When Cate Blanchett called out E!’s red-carpet crew for ogling her body at last year’s SAG awards, she became the icon of a movement. For the past year, the Representation Project’s #AskHerMore campaign has urged red-carpet reporters to focus more on women’s accomplishments and less on their appearances. Crouching to the level of a camera that was panning to her waist, Blanchett asked, “Do you do this to the guys?” The GIF has since become the emblem of #AskHerMore’s 2015 Oscars campaign.
Red-carpet telecasts are reliably bad. And Blanchett had a point about that camera’s lechery: Slow-motion zoomed-in camera-panning is the A-list equivalent of a forcible Girls Gone Wild moment. But the #AskHerMore campaign’s fixation on abolishing “Who are you wearing?” as the red carpet’s go-to question is deeply misguided. If ever there were a time and place to obsess about fancy dresses, it is on the red carpet at the Academy Awards. The key to enjoying the Oscars red carpet is accepting that it isn’t actually about filmmaking. The Oscars are the Oscars of movies. The Oscars red carpet is the Oscars of gowns. It’s an hour-long theatrical production about style, and it just happens to share its cast with the nominees and presenters of the Academy Awards.
The moment when a celebrity steps in front of a red-carpet camera is the moment when 40 million Americans simultaneously assess the extraordinary works of craftsmanship hanging from her shoulders, earlobes, wrists, and neck. The average at-home enthusiast will never see a couture gown in person, much less pair it with emeralds and diamonds and ornate hairdos to create a head-to-toe look. But given the popularity of red-carpet telecasts, fashion magazines, and “Who Wore It Better?” photos, it’s apparent that contemplating that process is a pleasure for many. The red carpet is how the masses access fashion, and how celebrities (and their handlers) tell stories about themselves and their careers. It’s a focal point for fantasy. It’s a stage for stories told in a visual language that, make no mistake, Hollywood speaks fluently.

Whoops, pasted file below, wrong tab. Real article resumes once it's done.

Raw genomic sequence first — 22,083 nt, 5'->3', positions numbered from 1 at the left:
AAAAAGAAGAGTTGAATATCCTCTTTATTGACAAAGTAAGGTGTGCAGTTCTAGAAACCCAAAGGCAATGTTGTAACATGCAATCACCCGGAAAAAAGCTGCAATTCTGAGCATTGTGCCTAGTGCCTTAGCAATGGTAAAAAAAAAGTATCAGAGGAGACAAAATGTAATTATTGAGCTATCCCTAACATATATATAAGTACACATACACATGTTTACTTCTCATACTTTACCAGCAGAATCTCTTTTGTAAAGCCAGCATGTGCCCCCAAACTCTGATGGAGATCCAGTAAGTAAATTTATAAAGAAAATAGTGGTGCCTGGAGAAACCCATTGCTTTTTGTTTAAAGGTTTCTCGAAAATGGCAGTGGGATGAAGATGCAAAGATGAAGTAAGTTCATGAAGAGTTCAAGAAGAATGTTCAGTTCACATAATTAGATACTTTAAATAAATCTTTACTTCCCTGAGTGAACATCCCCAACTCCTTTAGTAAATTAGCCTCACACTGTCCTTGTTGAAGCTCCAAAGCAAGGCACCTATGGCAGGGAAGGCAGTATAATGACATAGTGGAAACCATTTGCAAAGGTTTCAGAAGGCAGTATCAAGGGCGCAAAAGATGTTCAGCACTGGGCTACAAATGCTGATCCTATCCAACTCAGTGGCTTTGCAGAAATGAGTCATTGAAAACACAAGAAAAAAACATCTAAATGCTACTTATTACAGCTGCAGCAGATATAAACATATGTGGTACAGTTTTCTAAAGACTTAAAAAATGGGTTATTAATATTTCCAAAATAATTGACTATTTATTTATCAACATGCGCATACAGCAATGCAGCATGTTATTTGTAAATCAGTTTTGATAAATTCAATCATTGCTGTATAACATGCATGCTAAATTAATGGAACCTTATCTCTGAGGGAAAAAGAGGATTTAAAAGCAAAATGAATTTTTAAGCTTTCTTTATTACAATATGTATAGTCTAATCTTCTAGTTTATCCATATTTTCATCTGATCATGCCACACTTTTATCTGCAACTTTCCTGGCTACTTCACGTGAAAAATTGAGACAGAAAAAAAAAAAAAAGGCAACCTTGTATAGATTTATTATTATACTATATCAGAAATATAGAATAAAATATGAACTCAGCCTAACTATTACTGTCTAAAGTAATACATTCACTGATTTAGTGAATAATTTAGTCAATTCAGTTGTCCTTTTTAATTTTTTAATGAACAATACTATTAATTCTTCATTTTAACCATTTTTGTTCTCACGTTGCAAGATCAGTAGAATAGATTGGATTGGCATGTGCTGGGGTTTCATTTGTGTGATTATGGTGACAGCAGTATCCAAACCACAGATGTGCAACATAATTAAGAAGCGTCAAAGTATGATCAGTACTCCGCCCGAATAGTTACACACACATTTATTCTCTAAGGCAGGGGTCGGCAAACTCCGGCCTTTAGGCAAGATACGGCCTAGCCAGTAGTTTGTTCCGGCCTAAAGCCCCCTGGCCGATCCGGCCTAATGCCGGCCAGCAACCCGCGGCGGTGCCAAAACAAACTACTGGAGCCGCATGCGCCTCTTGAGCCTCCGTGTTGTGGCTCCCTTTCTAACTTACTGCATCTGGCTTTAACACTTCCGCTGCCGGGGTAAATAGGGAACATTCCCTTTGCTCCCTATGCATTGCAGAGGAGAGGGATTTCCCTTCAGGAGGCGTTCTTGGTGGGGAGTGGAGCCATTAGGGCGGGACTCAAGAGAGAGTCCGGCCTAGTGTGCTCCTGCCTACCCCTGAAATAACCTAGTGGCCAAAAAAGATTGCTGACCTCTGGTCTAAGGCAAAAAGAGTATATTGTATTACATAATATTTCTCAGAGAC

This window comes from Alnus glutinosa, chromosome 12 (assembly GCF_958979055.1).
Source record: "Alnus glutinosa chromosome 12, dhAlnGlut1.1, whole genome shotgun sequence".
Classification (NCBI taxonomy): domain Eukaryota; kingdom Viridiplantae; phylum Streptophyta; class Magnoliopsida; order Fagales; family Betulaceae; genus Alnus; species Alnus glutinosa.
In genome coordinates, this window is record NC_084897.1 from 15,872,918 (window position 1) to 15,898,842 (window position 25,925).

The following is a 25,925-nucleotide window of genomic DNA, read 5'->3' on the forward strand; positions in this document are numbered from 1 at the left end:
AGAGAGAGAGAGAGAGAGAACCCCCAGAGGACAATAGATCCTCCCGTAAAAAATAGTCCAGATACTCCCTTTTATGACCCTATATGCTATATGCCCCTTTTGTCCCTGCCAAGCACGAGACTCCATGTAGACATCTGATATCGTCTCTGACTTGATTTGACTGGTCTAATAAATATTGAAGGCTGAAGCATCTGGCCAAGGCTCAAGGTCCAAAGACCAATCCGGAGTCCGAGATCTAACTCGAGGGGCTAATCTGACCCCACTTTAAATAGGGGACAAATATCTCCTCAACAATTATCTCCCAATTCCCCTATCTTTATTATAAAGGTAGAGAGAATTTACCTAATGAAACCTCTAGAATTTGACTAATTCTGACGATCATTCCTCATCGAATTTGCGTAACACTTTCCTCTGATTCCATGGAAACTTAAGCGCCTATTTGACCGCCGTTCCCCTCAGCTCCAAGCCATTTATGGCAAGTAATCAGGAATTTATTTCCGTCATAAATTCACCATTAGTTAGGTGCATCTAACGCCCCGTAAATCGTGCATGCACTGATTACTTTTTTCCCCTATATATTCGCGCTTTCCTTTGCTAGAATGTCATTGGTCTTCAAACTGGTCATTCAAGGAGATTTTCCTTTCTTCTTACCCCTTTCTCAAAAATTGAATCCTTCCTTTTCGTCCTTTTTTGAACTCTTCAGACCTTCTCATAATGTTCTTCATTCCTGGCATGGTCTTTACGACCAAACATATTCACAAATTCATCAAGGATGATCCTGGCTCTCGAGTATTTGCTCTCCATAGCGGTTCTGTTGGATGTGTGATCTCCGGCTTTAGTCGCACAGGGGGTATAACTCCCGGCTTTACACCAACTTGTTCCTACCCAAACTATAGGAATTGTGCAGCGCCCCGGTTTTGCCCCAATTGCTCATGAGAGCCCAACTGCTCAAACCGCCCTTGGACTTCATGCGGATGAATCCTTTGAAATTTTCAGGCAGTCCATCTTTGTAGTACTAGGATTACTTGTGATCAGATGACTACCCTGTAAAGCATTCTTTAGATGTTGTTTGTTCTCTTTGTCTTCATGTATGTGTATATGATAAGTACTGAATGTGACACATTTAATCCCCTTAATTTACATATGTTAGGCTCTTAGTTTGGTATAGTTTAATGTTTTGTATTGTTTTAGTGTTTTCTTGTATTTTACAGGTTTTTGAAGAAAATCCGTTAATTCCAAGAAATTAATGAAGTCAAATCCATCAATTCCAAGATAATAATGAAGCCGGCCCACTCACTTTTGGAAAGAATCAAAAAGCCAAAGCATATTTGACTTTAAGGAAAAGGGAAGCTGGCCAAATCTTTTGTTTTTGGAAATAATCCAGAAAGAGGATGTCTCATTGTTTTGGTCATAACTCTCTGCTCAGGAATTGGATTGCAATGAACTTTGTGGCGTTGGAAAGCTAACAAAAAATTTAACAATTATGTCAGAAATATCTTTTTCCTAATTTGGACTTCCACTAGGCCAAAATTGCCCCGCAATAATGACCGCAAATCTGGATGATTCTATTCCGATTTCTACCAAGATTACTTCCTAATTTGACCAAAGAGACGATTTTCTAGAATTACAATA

Sometimes a celebrity even has — or hopes to attain — lucrative endorsement deals with one or more of the companies that manufacture the wares on her person. Cate Blanchett may not want a TV camera panning slowly across her ass, but that doesn’t mean “I’m wearing Armani” is a statement that pains her. She once earned $10 million for wearing Armani perfume. Asking Cate who she’s wearing doesn’t undermine her career; style and spokesmanship are elements of her career.
Antagonists of red-carpet clothing-talk contend that asking women, but not men, who they are wearing is unfair. Sometimes reporters try to ameliorate the situation by asking men who they are wearing. But let’s be honest: The people who care about that are few and far between. (Gowns are the stuff of reality-TV franchises; menswear is niche.) So what can be done to even the playing field? Here’s one solution: Don’t talk to the men at all. We already know what George Clooney looks like in that one tuxedo he always wears. We don’t need to keep him around. He has nothing to say about this fashion parade. Last time Giuliana Rancic interviewed George Clooney on the red carpet, there was so little to talk about that she broke out a bottle of tequila and drank, alone. That’s how bad the red carpet is when you can’t talk about clothing. Maybe we should let George (and Amal) walk by in silence.